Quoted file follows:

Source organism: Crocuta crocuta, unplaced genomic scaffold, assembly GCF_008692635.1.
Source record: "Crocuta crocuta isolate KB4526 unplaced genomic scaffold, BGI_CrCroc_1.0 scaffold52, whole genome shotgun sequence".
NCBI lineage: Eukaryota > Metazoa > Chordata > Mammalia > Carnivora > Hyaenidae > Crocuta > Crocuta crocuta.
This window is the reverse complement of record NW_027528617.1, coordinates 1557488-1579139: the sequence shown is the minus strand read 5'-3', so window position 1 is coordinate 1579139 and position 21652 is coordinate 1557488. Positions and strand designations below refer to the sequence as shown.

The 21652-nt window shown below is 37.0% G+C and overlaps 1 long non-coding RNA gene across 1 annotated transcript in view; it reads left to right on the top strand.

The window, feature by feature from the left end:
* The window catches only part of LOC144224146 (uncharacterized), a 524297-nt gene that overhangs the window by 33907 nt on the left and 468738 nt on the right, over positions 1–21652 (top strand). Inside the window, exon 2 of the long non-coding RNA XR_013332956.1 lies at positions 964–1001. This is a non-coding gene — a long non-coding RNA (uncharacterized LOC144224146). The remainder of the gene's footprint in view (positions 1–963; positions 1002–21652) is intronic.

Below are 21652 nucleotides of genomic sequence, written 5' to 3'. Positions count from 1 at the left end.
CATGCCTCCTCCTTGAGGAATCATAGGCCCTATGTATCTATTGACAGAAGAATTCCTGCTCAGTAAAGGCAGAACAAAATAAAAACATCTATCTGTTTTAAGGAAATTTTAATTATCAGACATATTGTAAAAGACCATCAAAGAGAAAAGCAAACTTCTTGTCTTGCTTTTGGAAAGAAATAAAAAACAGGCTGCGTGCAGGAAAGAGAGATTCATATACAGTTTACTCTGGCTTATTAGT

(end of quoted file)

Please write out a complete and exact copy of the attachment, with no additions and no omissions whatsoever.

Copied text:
Source organism: Crocuta crocuta, unplaced genomic scaffold, assembly GCF_008692635.1.
Source record: "Crocuta crocuta isolate KB4526 unplaced genomic scaffold, BGI_CrCroc_1.0 scaffold52, whole genome shotgun sequence".
NCBI lineage: Eukaryota > Metazoa > Chordata > Mammalia > Carnivora > Hyaenidae > Crocuta > Crocuta crocuta.
This window is the reverse complement of record NW_027528617.1, coordinates 1557488-1579139: the sequence shown is the minus strand read 5'-3', so window position 1 is coordinate 1579139 and position 21652 is coordinate 1557488. Positions and strand designations below refer to the sequence as shown.

The 21652-nt window shown below is 37.0% G+C and overlaps 1 long non-coding RNA gene across 1 annotated transcript in view; it reads left to right on the top strand.

The window, feature by feature from the left end:
* The window catches only part of LOC144224146 (uncharacterized), a 524297-nt gene that overhangs the window by 33907 nt on the left and 468738 nt on the right, over positions 1–21652 (top strand). Inside the window, exon 2 of the long non-coding RNA XR_013332956.1 lies at positions 964–1001. This is a non-coding gene — a long non-coding RNA (uncharacterized LOC144224146). The remainder of the gene's footprint in view (positions 1–963; positions 1002–21652) is intronic.

Below are 21652 nucleotides of genomic sequence, written 5' to 3'. Positions count from 1 at the left end.
CATGCCTCCTCCTTGAGGAATCATAGGCCCTATGTATCTATTGACAGAAGAATTCCTGCTCAGTAAAGGCAGAACAAAATAAAAACATCTATCTGTTTTAAGGAAATTTTAATTATCAGACATATTGTAAAAGACCATCAAAGAGAAAAGCAAACTTCTTGTCTTGCTTTTGGAAAGAAATAAAAAACAGGCTGCGTGCAGGAAAGAGAGATTCATATACAGTTTACTCTGGCTTATTAGT